Probate courts have jurisdiction over the appointment and supervision of guardians and conservators of adult persons found to be incapacitated by reason of physical or mental illness to such an extent that the adult is no longer capable of making reasonable and rational decisions concerning his or her person or of managing his or her money and property. Guardians made decisions concerning the person of the Ward, and Conservators manage and make decisions concerning the income and property of the Ward. Conservators must be bonded for the value of all income and personal property of the Ward, and Guardians may be required to post bond. Guardians an incapacitated adult must file annual reports on the physical/mental status of the ward. Conservators must file an inventory of assets, an asset management plan and annual financial accounting, all of which are subject to review or audit by the staff of the probate court. The appointment, supervision, removal and discharge of guardians, conservators and their sureties are within the exclusive, original jurisdiction of the probate courts.
Probate courts have jurisdiction over the appointment and supervision of Conservators for minors. A Conservator may be required if a minor inherits money or personal property not in a trust or under the management of a testamentary conservator, when a minor has received an award of damages in a personal injury lawsuit, or when a minor is the named beneficiary of life insurance or retirement benefits. Conservators must be bonded for the value of all income and personal property of the Minor. Conservators must file an inventory of assets, an asset management plan and annual financial accounting, all of which are subject to review or audit by the staff of the probate court. The appointment, supervision, removal and discharge of conservators for minors and their sureties are within the exclusive, original jurisdiction of the probate courts.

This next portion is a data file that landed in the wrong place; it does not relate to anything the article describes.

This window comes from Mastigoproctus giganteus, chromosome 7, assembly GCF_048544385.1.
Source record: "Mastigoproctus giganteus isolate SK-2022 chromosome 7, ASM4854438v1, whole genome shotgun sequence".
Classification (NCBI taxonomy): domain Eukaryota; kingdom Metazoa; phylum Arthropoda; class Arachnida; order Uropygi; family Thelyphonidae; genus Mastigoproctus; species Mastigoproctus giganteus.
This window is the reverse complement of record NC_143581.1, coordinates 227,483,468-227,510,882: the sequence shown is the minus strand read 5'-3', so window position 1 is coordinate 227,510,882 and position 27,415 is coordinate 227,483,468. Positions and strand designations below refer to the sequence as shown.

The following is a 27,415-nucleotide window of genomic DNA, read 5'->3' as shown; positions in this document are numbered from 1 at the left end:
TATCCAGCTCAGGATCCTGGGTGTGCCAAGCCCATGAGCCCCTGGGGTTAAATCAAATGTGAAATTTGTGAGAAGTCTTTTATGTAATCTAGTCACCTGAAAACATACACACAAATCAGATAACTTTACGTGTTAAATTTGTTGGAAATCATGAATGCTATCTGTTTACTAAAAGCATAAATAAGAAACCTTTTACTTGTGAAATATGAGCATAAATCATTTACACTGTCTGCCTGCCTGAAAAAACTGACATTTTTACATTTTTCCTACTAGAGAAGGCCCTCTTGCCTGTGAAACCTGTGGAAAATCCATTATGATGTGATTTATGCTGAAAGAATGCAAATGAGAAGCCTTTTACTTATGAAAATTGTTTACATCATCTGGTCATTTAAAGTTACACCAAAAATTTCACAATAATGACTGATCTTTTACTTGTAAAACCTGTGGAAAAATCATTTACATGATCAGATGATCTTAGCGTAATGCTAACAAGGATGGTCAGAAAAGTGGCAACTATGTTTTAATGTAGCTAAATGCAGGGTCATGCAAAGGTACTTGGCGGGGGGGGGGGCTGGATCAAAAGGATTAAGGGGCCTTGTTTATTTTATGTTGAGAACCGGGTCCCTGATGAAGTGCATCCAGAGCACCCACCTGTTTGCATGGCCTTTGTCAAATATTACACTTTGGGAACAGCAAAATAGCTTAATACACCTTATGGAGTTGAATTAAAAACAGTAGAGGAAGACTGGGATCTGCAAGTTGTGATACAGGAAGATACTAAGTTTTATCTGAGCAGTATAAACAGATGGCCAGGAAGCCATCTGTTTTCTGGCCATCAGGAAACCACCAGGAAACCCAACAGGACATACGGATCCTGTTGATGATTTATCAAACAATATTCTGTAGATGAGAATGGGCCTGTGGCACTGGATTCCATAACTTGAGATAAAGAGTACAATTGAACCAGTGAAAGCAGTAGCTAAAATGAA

Under certain circumstances, probate courts have jurisdiction over the appointment and supervision of temporary and permanent guardians for minors. A permanent guardian may be appointed for a minor who has no living parents or, after notice to the parents without objection, when the parents fail to properly care for the minor. Permanent guardianship of a minor, though similar, is not the same as legal custody of a minor, which may be granted only by superior or juvenile courts in Georgia.
Temporary guardianship may be granted to a person having physical custody of a minor in need of a guardian. The consent of the natural guardian(s) must be given in writing or the natural guardian(s) must be given legal notice of the proceeding. The probate court may not grant temporary guardianship of a minor over the objection of a natural guardian. The natural guardian(s) of a minor is/are the parents, if living, or the parent(s) having legal custody of the minor if the parents are divorced or were never married. The granting of temporary guardianship of a minor does not permanently terminate the parental rights of the parents. Temporary guardians hold, during the term of the temporary guardianship, all of the powers of a natural guardian, which will include the authority to consent to medical treatment and to enroll the child in school. Temporary guardians may be required to file reports on the personal status and conditions of the minor.
Most probate courts will require all guardians and conservators of adults and all conservators of minors to view a training video and to read a handbook prepared and published for the courts by the Council of Probate Court Judges and the Administrative Office of the Courts. Even if not required, the videos and handbooks are excellent training and educational tools for guardians and conservators. There a links to those resources in the right column of this page.
For more information call the Law Office of Alex M. Brown at 706-447-6994 to determine the best course of action for your situation!